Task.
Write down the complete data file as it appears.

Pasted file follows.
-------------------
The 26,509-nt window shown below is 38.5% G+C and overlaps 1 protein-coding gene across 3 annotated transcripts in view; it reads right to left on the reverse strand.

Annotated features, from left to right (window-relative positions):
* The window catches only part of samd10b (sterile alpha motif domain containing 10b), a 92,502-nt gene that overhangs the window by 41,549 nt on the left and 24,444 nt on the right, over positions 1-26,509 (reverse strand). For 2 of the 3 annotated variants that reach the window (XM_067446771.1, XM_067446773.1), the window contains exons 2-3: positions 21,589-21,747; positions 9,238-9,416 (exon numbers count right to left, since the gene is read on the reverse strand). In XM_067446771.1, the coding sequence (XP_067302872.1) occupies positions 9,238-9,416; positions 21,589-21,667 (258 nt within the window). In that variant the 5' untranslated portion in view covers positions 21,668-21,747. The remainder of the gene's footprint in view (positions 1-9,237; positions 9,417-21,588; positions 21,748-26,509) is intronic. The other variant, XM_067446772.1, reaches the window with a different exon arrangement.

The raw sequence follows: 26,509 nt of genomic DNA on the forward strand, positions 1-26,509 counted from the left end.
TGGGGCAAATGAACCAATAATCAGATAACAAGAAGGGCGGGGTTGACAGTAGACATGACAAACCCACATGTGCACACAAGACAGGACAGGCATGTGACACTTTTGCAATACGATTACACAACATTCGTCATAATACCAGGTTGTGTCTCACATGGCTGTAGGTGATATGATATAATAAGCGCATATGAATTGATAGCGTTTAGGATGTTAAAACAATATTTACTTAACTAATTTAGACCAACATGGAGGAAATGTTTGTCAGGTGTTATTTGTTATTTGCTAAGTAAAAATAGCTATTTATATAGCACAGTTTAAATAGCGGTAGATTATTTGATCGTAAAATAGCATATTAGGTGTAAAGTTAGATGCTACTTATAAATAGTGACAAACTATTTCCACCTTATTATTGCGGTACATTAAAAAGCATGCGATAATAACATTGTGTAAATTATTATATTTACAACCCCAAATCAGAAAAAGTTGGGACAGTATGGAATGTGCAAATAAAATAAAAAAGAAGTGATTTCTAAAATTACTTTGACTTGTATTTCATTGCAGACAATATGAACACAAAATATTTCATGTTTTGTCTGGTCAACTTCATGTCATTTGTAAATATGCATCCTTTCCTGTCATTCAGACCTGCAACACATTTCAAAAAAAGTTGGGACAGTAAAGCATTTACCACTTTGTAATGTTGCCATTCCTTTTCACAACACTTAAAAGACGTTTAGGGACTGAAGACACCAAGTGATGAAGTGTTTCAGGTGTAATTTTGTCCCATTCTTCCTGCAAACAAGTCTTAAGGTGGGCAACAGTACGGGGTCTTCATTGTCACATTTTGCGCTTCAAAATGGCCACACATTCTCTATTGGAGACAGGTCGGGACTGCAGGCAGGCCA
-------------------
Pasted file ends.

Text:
The 26,509-nt window shown below is 38.5% G+C and overlaps 1 protein-coding gene across 3 annotated transcripts in view; it reads right to left on the reverse strand.

Annotated features, from left to right (window-relative positions):
* The window catches only part of samd10b (sterile alpha motif domain containing 10b), a 92,502-nt gene that overhangs the window by 41,549 nt on the left and 24,444 nt on the right, over positions 1-26,509 (reverse strand). For 2 of the 3 annotated variants that reach the window (XM_067446771.1, XM_067446773.1), the window contains exons 2-3: positions 21,589-21,747; positions 9,238-9,416 (exon numbers count right to left, since the gene is read on the reverse strand). In XM_067446771.1, the coding sequence (XP_067302872.1) occupies positions 9,238-9,416; positions 21,589-21,667 (258 nt within the window). In that variant the 5' untranslated portion in view covers positions 21,668-21,747. The remainder of the gene's footprint in view (positions 1-9,237; positions 9,417-21,588; positions 21,748-26,509) is intronic. The other variant, XM_067446772.1, reaches the window with a different exon arrangement.

The raw sequence follows: 26,509 nt of genomic DNA on the forward strand, positions 1-26,509 counted from the left end.
TGGGGCAAATGAACCAATAATCAGATAACAAGAAGGGCGGGGTTGACAGTAGACATGACAAACCCACATGTGCACACAAGACAGGACAGGCATGTGACACTTTTGCAATACGATTACACAACATTCGTCATAATACCAGGTTGTGTCTCACATGGCTGTAGGTGATATGATATAATAAGCGCATATGAATTGATAGCGTTTAGGATGTTAAAACAATATTTACTTAACTAATTTAGACCAACATGGAGGAAATGTTTGTCAGGTGTTATTTGTTATTTGCTAAGTAAAAATAGCTATTTATATAGCACAGTTTAAATAGCGGTAGATTATTTGATCGTAAAATAGCATATTAGGTGTAAAGTTAGATGCTACTTATAAATAGTGACAAACTATTTCCACCTTATTATTGCGGTACATTAAAAAGCATGCGATAATAACATTGTGTAAATTATTATATTTACAACCCCAAATCAGAAAAAGTTGGGACAGTATGGAATGTGCAAATAAAATAAAAAAGAAGTGATTTCTAAAATTACTTTGACTTGTATTTCATTGCAGACAATATGAACACAAAATATTTCATGTTTTGTCTGGTCAACTTCATGTCATTTGTAAATATGCATCCTTTCCTGTCATTCAGACCTGCAACACATTTCAAAAAAAGTTGGGACAGTAAAGCATTTACCACTTTGTAATGTTGCCATTCCTTTTCACAACACTTAAAAGACGTTTAGGGACTGAAGACACCAAGTGATGAAGTGTTTCAGGTGTAATTTTGTCCCATTCTTCCTGCAAACAAGTCTTAAGGTGGGCAACAGTACGGGGTCTTCATTGTCACATTTTGCGCTTCAAAATGGCCACACATTCTCTATTGGAGACAGGTCGGGACTGCAGGCAGGCCA